James Williams considers how and why John Ridley's acclaimed 2017 television series Guerrilla (Sky Atlantic/Showtime) 'reradicalizes' early black British radical cinema, specifically Horace Ové's 1975 film, Pressure, the first feature-length work by a black British director. For Guerrilla's fictional narrative about a Black Power terrorist cell in London in 1972 pursues an option that Pressure, about the gradual radicalization of a young black British teenager in West London, resolutely avoids, namely militant violence. A close comparative study of both works in terms of characterization, cinematic style, the depiction of urban space, and the representation of violence highlights the originality and overlooked significance of Ové's pioneering film. It also suggests that Ridley reinvents the story of Black Power in early 1970s Britain in order to intervene in more contemporary debates taking place in the US about diversity and the function of revolutionary violence to effect social change.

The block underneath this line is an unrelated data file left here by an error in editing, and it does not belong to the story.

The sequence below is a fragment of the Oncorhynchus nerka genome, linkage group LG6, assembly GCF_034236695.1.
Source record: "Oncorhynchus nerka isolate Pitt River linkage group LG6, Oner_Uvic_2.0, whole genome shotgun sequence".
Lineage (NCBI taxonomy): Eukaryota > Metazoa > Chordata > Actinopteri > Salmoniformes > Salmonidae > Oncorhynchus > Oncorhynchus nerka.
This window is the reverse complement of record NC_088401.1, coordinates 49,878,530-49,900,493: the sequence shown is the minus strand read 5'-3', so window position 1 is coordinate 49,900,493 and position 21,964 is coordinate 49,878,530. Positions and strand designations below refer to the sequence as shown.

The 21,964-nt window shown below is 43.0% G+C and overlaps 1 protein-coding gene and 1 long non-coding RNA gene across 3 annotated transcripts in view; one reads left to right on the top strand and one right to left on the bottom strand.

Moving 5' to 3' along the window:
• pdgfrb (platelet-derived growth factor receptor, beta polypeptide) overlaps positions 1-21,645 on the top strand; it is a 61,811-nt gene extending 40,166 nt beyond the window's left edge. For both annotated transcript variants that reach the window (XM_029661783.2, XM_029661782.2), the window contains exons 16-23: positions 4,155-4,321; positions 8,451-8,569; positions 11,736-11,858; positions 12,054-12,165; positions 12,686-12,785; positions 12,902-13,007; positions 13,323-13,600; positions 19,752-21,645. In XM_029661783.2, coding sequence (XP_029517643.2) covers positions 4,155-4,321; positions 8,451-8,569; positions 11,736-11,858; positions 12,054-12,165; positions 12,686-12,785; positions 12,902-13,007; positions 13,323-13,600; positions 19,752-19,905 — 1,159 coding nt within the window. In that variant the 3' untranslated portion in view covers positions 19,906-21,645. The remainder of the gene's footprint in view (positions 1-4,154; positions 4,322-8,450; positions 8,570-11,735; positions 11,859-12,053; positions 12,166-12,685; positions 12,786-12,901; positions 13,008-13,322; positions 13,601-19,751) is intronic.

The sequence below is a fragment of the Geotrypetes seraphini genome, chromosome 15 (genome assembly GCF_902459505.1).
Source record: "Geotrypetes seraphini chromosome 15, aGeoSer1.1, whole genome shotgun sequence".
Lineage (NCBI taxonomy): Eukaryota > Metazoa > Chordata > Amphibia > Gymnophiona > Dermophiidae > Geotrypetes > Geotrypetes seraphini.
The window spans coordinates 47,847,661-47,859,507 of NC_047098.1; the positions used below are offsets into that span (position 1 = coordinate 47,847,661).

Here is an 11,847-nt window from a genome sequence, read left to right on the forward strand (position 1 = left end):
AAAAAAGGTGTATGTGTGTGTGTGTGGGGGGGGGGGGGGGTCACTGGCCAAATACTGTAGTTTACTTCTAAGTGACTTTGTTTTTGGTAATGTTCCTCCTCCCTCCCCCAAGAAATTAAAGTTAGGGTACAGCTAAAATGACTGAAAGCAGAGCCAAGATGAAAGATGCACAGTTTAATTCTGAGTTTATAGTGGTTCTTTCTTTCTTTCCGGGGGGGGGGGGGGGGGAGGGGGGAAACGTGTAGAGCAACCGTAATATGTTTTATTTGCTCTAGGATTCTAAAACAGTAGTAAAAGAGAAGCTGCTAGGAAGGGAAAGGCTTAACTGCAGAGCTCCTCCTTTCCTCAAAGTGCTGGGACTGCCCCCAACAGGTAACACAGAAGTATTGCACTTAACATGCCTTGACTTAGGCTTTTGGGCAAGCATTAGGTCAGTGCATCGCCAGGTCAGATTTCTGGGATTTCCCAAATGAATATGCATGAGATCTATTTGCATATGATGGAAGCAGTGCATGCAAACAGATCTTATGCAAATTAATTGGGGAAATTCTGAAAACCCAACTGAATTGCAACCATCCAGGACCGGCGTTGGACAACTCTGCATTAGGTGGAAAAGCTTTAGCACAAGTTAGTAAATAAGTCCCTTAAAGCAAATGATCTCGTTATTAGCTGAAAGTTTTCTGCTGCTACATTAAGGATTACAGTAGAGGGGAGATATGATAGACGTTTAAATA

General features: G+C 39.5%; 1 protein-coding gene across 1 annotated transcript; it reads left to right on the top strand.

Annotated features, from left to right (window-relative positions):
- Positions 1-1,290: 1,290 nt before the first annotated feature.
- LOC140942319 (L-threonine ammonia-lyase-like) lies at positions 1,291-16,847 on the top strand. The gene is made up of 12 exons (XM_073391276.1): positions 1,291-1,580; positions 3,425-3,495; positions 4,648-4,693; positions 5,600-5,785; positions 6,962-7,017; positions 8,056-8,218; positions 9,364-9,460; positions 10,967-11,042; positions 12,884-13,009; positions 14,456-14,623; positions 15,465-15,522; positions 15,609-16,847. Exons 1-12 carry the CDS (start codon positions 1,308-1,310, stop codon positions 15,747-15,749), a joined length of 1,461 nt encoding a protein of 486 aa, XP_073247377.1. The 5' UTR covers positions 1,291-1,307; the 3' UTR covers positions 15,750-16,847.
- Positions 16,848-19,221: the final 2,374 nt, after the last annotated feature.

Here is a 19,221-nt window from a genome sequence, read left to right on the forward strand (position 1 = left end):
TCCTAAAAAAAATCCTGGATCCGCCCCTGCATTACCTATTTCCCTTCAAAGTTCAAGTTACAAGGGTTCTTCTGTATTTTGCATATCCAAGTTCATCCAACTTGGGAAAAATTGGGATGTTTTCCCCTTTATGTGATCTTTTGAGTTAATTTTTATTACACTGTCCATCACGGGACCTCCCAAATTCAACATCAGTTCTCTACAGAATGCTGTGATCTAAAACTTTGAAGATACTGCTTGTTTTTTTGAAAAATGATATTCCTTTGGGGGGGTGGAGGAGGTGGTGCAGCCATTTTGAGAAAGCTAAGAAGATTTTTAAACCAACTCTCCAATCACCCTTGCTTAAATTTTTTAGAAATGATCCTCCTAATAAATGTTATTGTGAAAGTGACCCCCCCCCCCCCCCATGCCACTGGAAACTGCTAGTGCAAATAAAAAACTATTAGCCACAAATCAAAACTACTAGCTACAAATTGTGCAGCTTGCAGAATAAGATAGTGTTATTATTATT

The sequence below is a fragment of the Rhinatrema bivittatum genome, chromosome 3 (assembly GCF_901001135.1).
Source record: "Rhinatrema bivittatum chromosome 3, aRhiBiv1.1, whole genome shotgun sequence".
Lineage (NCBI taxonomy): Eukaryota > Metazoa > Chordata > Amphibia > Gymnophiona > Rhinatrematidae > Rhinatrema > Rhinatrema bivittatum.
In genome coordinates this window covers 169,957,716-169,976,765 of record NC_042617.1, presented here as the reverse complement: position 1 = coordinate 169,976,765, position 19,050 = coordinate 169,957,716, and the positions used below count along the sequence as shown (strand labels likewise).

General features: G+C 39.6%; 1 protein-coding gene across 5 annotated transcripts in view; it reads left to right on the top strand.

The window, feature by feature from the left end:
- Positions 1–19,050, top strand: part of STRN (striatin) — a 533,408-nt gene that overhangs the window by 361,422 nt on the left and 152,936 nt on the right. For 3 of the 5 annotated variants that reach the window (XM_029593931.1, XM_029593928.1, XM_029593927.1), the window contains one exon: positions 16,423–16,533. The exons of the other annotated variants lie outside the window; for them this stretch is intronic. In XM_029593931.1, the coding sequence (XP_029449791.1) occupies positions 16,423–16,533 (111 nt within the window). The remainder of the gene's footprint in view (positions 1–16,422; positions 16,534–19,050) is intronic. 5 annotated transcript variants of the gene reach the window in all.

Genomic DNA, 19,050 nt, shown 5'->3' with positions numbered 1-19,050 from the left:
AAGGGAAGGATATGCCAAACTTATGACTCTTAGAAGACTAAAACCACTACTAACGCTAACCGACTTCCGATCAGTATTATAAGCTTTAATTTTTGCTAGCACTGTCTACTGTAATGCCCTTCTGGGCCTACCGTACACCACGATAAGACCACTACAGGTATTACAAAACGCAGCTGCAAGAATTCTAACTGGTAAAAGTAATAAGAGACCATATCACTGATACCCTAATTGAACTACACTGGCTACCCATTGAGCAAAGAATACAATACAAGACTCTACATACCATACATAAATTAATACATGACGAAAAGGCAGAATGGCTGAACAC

The Time Is Now: Pressure, Guerrilla, and the (Re)invention of Black British Cinema and History
James S. Williams is professor of Modern French Literature and Film at Royal Holloway, University of London. He is the author of (among others) The Erotics of Passage: Pleasure, Politics, and Form in the Later Work of Marguerite Duras (1997), Jean Cocteau (2006), Space and Being in Contemporary French Cinema (2013), and Encounters with Godard: Ethics, Aesthetics, Politics (2016). His new monograph entitled Ethics and Aesthetics in Contemporary African Cinema: The Politics of Beauty is forthcoming with Bloomsbury.
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James S. Williams; The Time Is Now: Pressure, Guerrilla, and the (Re)invention of Black British Cinema and History. Film Quarterly 1 September 2018; 72 (1): 26–38. doi: https://doi.org/10.1525/fq.2018.72.1.26
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